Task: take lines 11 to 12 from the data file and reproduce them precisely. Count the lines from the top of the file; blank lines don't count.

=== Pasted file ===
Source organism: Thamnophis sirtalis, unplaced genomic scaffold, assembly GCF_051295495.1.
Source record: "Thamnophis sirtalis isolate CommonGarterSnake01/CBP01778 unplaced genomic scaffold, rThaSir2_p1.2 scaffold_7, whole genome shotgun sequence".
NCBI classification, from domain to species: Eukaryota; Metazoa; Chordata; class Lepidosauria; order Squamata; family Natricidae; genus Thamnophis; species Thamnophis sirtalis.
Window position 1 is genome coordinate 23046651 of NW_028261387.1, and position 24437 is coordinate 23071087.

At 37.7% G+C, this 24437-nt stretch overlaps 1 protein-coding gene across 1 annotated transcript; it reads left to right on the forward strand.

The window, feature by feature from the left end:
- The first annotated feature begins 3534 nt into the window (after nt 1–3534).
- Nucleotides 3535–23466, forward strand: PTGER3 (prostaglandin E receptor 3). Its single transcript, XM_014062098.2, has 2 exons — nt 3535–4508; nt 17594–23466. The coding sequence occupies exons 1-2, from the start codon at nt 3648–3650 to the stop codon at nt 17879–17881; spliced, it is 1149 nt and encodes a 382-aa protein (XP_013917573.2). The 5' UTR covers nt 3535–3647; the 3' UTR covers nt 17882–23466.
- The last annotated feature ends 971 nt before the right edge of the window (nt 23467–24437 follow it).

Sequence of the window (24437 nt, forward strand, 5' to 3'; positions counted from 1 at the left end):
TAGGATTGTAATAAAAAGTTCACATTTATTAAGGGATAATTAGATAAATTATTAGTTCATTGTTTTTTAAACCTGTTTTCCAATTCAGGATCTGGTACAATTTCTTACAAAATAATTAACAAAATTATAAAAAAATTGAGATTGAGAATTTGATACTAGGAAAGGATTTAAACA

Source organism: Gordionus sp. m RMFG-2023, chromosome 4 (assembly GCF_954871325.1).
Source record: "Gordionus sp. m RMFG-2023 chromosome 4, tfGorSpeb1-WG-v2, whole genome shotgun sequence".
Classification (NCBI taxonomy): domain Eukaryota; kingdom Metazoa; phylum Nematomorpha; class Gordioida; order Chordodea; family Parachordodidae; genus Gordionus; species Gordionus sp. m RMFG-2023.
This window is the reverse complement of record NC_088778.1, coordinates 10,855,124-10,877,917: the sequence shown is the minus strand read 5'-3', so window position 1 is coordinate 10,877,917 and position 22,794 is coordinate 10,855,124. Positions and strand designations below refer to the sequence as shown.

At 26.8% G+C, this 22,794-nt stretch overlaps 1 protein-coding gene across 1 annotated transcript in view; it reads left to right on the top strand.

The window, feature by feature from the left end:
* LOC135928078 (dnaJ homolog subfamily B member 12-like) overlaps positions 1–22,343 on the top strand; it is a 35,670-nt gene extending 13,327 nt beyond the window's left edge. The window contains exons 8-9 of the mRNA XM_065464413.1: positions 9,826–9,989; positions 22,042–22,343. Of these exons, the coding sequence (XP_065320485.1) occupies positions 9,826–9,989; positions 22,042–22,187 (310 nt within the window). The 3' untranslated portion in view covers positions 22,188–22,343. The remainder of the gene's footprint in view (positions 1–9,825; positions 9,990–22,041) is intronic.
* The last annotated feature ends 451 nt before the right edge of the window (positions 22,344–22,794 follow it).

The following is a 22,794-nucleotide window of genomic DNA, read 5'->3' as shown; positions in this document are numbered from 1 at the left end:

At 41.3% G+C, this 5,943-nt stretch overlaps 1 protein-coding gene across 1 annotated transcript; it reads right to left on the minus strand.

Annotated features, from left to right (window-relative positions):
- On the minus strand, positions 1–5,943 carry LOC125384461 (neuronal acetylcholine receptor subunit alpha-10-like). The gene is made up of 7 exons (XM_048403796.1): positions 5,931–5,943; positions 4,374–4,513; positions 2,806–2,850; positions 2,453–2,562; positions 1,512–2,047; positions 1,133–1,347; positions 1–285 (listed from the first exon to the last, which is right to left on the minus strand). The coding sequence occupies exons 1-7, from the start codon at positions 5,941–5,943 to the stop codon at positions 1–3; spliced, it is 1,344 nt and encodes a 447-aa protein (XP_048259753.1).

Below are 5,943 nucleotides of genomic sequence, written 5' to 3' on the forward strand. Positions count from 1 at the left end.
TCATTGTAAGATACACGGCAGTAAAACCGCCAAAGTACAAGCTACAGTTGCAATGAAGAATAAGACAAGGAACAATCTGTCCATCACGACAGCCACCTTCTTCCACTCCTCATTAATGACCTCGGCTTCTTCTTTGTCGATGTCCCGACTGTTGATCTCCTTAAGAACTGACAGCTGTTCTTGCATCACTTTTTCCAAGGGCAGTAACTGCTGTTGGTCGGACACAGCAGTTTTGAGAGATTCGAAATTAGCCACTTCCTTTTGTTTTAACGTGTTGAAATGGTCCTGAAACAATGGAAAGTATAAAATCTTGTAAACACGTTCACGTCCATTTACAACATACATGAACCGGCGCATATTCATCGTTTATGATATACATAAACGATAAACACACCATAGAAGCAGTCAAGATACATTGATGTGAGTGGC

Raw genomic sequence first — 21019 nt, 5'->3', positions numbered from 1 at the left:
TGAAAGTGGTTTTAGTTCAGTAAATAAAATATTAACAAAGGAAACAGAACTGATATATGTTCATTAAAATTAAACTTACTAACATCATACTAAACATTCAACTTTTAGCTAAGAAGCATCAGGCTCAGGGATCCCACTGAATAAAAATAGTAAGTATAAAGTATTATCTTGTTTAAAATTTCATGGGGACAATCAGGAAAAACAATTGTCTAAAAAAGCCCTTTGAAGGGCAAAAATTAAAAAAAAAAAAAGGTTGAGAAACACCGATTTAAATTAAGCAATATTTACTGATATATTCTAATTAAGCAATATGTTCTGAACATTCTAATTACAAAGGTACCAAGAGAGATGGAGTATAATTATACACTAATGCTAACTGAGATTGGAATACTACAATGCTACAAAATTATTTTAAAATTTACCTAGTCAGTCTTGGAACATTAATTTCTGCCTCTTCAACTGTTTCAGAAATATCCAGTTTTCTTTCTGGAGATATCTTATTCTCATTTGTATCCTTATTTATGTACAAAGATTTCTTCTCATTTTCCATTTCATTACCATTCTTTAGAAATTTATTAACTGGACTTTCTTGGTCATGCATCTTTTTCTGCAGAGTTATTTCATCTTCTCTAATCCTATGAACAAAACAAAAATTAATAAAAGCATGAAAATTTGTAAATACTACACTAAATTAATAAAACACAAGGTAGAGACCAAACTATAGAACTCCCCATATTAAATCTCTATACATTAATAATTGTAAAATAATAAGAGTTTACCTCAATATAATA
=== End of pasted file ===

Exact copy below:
TAGGATTGTAATAAAAAGTTCACATTTATTAAGGGATAATTAGATAAATTATTAGTTCATTGTTTTTTAAACCTGTTTTCCAATTCAGGATCTGGTACAATTTCTTACAAAATAATTAACAAAATTATAAAAAAATTGAGATTGAGAATTTGATACTAGGAAAGGATTTAAACA

Source organism: Gordionus sp. m RMFG-2023, chromosome 4 (assembly GCF_954871325.1).